Okay, the above statement is not exactly "true", but hopefully I can explain what I mean. I've been thinking about all the rules were told to follow as writers. Team Member Michael Winchell did a post on this earlier in the month, about all the things were told are bad to do as writers and I have to say, while writing my first novel I threw all the rules out the window and not because I wanted to--I had to.
When we write a novel, the goal is to create an extraordinary world (realistic or fantasy), remarkable characters, and an unforgettable voice that draws readers in and keeps them wanting to know more, consequently turning every page of our novel until they get to the end and become very, very sad that our book is over and they have no more left to read.
For the above reason, I threw caution to the wind, killed my first (and second) draft of Nightshade City, and started fresh, this time with my voice and mine alone--and of course my rules. I threw out the notion that prologues should be avoided (yes, my book has one), that all adverbs are evil, to never use the word suddenly (still use that when I feel the need), and that "said" should be the only word used to carry dialogue (there are a few more that work quite nicely), among other steadfast rules.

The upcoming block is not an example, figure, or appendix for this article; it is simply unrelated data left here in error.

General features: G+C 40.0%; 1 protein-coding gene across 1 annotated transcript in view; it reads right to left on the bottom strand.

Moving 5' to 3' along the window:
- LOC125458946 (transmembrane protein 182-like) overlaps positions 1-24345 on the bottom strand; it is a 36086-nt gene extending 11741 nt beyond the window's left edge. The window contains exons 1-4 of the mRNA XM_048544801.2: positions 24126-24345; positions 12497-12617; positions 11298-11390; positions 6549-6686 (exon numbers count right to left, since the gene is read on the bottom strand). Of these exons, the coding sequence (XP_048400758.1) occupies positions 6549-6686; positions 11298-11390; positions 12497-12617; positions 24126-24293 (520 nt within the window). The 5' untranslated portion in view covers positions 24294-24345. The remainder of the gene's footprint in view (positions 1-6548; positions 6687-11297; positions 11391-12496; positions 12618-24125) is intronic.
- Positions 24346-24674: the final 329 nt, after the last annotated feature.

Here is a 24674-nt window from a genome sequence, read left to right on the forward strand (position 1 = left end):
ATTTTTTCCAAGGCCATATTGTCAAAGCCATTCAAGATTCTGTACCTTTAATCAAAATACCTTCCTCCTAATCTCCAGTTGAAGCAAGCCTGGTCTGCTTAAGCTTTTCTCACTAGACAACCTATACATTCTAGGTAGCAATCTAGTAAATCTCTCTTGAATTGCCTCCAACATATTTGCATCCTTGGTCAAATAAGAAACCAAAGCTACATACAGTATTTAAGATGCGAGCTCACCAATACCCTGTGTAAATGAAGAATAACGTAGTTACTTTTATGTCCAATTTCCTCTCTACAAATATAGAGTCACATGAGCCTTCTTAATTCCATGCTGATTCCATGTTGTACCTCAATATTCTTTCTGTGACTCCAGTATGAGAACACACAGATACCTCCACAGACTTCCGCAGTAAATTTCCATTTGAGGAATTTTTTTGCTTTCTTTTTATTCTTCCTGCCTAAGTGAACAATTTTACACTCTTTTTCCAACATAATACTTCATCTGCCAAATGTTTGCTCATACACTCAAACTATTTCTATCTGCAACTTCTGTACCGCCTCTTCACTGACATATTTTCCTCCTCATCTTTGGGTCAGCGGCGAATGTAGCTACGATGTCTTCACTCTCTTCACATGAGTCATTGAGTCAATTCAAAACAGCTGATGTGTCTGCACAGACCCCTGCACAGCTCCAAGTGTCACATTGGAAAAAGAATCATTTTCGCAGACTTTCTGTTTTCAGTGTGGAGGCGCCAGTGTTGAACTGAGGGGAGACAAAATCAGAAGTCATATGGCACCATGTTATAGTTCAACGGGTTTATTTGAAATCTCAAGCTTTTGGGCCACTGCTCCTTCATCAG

Once I did that, I freed myself of doubt...all the doubt first time novelists have about writing and what they should and should not do, and the thought of being laughed at by agents and editors, as they all stand around the proverbial water cooler, snickering about the greenhorn writer who was ridiculous enough to send them a novel with a prologue--oh how gauche!
But guess what? That never happened. Not one agent said you've broken so many rules you are permanently banned from writing. And no one said, "Listen you silly, tacky girl--don't quit the day job." Shortly after I chucked those rules and wrote Nightshade City, my way, I started getting several requests from agents for more, which resulted in representation and lucky for me publication.
I guess in a nutshell, what I'm trying to say is writing without rules is a sure way to bring your true voice to the paper. And I'm NOT saying the rules don't matter. For obvious reasons, they do. You just need to write your book on your terms, with no set rules hanging over your head, impeding your thought process. Once you've done that, you can tighten up your manuscript and at that point you can give much thought to the rules you do want to follow or that do make sense for your story, but at the same time keeping your unique and original voice.
Of note, opening a book with the weather is a rule I do follow (at least for now), but this rule was broken by English author Edward Bulwer-Lytton who wrote Paul Clifford. "It was a dark and stormy night..." Clearly even breaking this rule worked for him. :)
xoxo -- Hilary